Further Thoughts On The Great Experiment

Good stuff from Ambrose Evans-Pritchard in the Telegraph today. He presents a sober analysis of the Fed’s move to ZIRP and its embrace of Quantitative Easing.

It has not only cut rates to near zero for the first time in US history, it is also conjuring $2 trillion of stimulus out of thin air. This is Quantitative Easing, or just plain ‘QE’ in our brave new world.

The key is the toxic mix of high debt and deflation. An economy can handle one at a time, but not both.

The reason why it “departs further” from equilibrium is more or less understood. The burden of debt increases as prices fall, creating self-feeding spiral. This is what Fisher called the “swelling dollar” effect. Real debt costs rose by 40pc from 1929 to early 1933 by his count. Debtors suffocated to death.

Brian Reading from Lombard Street Research has revived this neglected thesis and come up with some disturbing figures. US household debt is now $13.9 trillion, down just 1pc from its peak last year. Meanwhile household wealth has fallen 14pc as property crashes, a loss of $6.67 trillion. The debt-to-wealth ratio is rocketing.

Clearly the US is already in the grip of debt-deflation. “The obvious conclusion is that the Fed should print money to purchase private sector assets so as to drive up their price,” he said.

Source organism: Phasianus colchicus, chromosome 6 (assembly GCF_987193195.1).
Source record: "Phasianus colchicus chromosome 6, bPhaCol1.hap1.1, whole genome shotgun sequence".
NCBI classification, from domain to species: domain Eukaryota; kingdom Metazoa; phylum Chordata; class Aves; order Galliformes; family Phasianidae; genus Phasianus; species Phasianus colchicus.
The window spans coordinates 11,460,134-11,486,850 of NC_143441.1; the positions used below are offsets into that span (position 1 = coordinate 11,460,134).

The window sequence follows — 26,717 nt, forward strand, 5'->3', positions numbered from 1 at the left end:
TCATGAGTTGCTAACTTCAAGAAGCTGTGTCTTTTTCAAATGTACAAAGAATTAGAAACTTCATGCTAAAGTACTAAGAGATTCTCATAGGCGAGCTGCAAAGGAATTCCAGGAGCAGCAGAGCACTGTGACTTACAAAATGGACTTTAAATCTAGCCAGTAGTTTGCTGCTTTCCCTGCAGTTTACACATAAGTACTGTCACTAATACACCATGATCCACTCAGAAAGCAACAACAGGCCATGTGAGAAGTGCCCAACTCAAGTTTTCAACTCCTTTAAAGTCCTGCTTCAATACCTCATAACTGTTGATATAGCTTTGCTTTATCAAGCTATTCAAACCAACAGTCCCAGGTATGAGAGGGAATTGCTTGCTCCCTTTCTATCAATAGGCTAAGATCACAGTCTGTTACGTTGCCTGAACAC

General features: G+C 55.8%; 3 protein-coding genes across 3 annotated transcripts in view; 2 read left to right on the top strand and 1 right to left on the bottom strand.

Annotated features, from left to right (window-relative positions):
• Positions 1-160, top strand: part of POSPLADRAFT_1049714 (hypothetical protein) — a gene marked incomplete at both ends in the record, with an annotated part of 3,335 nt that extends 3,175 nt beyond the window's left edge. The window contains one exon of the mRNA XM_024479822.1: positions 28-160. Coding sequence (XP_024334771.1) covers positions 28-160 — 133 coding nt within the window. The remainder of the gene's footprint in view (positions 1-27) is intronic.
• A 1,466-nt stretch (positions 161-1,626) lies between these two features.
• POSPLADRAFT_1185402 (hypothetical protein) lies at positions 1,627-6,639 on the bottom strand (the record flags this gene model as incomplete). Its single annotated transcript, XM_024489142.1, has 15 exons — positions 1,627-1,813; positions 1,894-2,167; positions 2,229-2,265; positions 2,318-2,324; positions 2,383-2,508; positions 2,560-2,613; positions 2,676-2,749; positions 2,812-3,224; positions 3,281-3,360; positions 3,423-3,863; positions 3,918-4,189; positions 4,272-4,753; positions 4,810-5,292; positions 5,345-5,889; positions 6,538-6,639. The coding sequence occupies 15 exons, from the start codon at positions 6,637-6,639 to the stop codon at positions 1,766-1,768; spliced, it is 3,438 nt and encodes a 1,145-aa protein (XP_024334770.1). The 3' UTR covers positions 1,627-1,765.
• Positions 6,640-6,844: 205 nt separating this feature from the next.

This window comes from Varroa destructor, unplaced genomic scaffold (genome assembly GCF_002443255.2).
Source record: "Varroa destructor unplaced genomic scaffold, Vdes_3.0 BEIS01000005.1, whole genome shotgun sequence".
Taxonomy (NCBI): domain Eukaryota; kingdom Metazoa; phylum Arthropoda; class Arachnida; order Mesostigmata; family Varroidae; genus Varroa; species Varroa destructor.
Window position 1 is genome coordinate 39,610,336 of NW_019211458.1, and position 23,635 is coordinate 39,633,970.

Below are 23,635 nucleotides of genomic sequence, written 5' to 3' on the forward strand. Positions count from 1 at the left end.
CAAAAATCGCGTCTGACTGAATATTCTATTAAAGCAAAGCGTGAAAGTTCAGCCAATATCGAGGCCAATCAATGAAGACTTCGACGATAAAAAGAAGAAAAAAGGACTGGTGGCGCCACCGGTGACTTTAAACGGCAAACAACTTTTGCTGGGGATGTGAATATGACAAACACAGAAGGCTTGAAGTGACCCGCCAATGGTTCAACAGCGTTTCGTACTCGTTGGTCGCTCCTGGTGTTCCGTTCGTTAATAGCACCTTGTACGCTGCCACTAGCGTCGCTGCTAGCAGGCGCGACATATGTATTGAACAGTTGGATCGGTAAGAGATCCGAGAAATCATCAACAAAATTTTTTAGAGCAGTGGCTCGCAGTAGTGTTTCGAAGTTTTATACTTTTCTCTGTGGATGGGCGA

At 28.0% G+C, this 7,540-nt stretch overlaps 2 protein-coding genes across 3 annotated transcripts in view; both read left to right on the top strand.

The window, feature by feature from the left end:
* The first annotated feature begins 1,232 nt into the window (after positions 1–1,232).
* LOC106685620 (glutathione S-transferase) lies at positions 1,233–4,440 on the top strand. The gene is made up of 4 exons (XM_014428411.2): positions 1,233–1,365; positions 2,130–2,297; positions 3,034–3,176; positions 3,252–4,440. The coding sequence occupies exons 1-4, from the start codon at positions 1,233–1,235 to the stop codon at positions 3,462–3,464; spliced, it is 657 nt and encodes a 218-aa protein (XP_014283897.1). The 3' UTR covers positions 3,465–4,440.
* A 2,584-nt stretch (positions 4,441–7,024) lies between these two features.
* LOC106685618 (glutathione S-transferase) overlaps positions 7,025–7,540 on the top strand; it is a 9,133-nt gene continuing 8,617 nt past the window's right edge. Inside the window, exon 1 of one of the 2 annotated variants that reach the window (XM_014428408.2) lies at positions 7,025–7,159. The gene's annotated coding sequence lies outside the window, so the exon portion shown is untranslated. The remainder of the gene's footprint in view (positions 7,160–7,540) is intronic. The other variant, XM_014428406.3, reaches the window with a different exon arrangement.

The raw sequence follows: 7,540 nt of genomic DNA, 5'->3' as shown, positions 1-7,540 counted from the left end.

Mr. Pritchard goes on to point out the obvious. At some point the flood of dollars going into the economy are going to spark exactly what the Fed wants-inflation. At that point they have to turn around and begin to withdraw the liquidity in a manner that doesn’t choke off recovery.

That may be easier said than done. In fact, Bernanke and the Fed might well find themselves in a position in which they continually vacillate from easing to withdrawing money from the economy. If that should come to pass and even before it does, their actions carry the serious risk of paralyzing the private sector and the consumer. If the private sector finds itself in an environment in which uncertainty as to massive government actions in either direction rules the day then the likelihood is that it will choose to sit on the sidelines, thus exacerbating the situation. In fact, this is precisely how you place an economy in the Japanese mold of their lost decade.

A couple of days ago, when Bernanke and company took the rate down to zero I called it the Great Experiment and noted that I was a little worried. Just kind of a queasy feeling about the whole thing given that it was more theory than experienced based fact. Mr. Pritchard seems to be of somewhat the same mood.

Mr Bernanke is known for his “helicopter speech” in November 2002, when he nonchalantly talked of the Fed’s “printing press” and said it was the easiest thing in the world to “reverse deflation.”

Less known is his joint-paper in 2004 – “Monetary Policy Alternatives at the zero-bound”. By then doubts were creeping in. He admitted to “considerable uncertainty” as to whether extreme tools will actually work. Liquidity could fail to gain traction.

Put another way, the Fed is flying by the seat of its pants. It should never have let debt grow to such grotesque levels in the first place.

How do you feel about “winging it” with the economy?

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